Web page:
• Keep on keeping on: During Hillary Clinton’s concession speech Wednesday, she encouraged young professionals to stay committed to their goals no matter how an election may turn out. Sierra Club, Natural Resources Defense Council, and Ceres issued their own statements reaffirming their commitments to environmental objectives. NRDC published its own statement on the matter the day after the election: “Know this: NRDC will fight for our environment, for our climate, and for our shared clean energy future — harder than we ever have fought before.”

Solar power, Tesla and GM drive clean energy and transportation job growth in second quarter

clean transportation, green jobsSolar power and electrified transportation were key drivers of US job growth in the second quarter of 2014, according to a report from Environmental Entrepreneurs (E2). Arizona topped the list of states with the largest number of announced jobs in clean energy. Solar Wind Energy Inc. expects to hire at least 350 permanent jobs for a new project in San Luis, AZ. California came in at No. 2 on the list, driven by Tesla Motors announcing 500 new jobs and the utility-scale solar industry making its share of announcements. Michigan placed third on the ranking, with General Motors Corp. expected to add as many as 1,400 jobs producing advanced battery technologies.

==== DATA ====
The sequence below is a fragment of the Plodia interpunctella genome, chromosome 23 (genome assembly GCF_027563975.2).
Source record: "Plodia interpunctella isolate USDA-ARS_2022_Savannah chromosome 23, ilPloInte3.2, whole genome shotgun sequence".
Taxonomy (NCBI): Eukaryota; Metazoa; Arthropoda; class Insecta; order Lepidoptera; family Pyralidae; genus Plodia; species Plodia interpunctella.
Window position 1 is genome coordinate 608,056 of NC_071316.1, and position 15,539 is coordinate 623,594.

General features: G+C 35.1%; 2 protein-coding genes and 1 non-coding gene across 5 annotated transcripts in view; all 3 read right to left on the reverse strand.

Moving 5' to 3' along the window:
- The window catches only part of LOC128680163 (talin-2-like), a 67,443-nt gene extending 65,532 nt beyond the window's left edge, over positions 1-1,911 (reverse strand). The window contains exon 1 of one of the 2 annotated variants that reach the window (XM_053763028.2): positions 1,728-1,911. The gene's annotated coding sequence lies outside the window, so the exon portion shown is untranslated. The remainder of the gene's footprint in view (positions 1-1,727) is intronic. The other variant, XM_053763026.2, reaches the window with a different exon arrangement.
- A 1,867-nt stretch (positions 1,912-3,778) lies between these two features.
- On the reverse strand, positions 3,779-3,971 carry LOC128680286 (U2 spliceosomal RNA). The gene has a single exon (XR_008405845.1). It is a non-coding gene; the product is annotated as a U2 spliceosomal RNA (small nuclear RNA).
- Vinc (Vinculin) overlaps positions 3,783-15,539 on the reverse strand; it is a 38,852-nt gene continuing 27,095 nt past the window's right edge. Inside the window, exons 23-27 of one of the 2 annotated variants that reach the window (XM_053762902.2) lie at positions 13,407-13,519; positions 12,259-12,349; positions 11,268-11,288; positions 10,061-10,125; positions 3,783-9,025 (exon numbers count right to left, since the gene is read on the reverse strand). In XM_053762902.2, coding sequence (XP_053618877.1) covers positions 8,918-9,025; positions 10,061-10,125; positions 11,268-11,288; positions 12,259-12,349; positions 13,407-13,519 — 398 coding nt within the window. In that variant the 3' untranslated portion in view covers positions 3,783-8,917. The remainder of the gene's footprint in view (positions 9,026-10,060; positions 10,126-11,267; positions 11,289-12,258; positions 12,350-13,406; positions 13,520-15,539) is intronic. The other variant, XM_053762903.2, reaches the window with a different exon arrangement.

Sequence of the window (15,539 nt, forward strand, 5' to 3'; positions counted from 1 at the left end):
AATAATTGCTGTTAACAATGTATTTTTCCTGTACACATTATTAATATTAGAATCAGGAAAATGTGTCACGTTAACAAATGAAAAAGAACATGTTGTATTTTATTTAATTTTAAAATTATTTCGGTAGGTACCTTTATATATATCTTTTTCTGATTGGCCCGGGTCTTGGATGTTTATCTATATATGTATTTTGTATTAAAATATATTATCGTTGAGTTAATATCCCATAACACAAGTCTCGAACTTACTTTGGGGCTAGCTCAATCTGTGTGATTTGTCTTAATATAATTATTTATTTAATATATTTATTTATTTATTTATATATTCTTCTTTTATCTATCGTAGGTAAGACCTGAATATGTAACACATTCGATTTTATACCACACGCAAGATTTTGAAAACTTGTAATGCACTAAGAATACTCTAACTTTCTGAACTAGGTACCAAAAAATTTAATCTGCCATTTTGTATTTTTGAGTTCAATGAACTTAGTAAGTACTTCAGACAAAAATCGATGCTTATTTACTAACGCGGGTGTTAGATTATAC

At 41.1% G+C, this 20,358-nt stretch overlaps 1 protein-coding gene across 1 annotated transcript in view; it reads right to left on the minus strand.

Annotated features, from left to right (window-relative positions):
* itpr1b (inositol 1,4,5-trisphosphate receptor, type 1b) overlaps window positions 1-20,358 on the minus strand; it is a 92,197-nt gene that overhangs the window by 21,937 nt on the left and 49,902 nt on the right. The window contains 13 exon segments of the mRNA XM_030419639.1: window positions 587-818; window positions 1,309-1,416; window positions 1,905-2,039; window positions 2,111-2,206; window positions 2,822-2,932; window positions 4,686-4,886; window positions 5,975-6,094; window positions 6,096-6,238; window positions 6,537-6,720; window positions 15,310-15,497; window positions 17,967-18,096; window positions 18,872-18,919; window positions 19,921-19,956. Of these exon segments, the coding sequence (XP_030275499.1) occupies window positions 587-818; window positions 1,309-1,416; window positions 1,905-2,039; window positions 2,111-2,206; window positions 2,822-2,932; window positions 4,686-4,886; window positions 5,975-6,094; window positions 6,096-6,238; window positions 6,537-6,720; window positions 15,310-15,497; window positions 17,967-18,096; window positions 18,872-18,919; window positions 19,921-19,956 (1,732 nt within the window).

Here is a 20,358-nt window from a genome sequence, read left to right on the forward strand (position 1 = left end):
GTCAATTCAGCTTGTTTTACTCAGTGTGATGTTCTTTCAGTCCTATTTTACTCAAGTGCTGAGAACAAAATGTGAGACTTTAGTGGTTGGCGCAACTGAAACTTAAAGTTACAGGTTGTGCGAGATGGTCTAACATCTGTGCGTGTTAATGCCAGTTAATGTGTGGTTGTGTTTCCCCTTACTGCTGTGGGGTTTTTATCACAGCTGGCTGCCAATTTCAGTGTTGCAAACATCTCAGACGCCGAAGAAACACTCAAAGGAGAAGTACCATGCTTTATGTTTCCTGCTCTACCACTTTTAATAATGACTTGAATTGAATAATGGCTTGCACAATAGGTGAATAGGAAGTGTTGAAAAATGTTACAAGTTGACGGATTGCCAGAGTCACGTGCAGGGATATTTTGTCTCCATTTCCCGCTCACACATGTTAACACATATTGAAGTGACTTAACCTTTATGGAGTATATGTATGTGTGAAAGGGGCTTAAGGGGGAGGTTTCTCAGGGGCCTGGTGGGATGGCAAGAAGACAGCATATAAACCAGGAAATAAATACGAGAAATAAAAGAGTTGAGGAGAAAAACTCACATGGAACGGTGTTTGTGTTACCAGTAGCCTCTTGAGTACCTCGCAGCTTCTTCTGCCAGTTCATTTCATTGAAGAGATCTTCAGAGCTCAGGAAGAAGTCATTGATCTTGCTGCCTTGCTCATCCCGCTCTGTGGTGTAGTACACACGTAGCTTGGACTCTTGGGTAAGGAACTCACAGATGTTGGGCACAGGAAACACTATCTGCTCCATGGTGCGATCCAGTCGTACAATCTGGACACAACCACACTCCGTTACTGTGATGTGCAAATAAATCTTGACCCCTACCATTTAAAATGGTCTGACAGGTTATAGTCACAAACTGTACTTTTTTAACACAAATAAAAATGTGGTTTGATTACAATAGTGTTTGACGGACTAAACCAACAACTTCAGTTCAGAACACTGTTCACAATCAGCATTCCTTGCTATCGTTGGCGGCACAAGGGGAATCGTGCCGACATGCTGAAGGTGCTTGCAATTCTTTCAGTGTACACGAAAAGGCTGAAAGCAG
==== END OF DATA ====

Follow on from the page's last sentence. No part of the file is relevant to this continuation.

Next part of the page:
E2, a nonprofit, nonpartisan business group, reported that more than 12,500 clean energy and clean transportation jobs were announced in the second quarter  – more than double the number of jobs announced in the first quarter of this year. The remaining states in the top 10 for announced clean energy and clean transportation jobs in the second quarter were: Utah (4), Massachusetts (5), New York (6), Nevada (7), New Mexico (8), North Dakota (9), and North Carolina (10).

During a media conference call on Thursday, two factors were discussed driving economic growth in clean energy and transportation. One of these is more states adopting renewable portfolio standards, which are policies designed to increase generation of electricity from renewable resources. Another factor has been greater interest and support for clean energy in venture capital markets such as in Silicon Valley and San Francisco. Nancy Floyd, managing director of San Francisco-based venture capital firm Nth Power, and John Cheney, founder of San Francisco-based Silverado Power, both acknowledged that cleantech, clean transportation, and alternative fuels are gaining traction with investors; not long ago, mobile devices and social media had a lot more funding.

California’s AB 32, the Global Warming Solutions Act of 2006, is also helping drive corporate decisions.  Transportation fuels will be included in AB 32 beginning in January 2015, and E2 expects to see more job announcements in the clean vehicles sector. Economic gains from AB 32 are being seen in the state.

“I’ve had companies we invest in open offices or relocate their entire companies to California, specifically due to AB 32,” Floyd said. Cheney shares that perspective: “What AB 32 and other good policies do is create certainty that there will be demand for clean energy and clean cars in the future,” he said.

Washington, DC, has seen mixed signals for support on clean energy policies from Congress. However, there has been new confidence about future clean energy growth tied to the recently announced federal Clean Power Plan that’s designed to cut carbon pollution and increase clean energy and energy efficiency, according to E2. You can review the report and see how clean energy sectors break out by state at E2’s Clean Energy Works for Us site.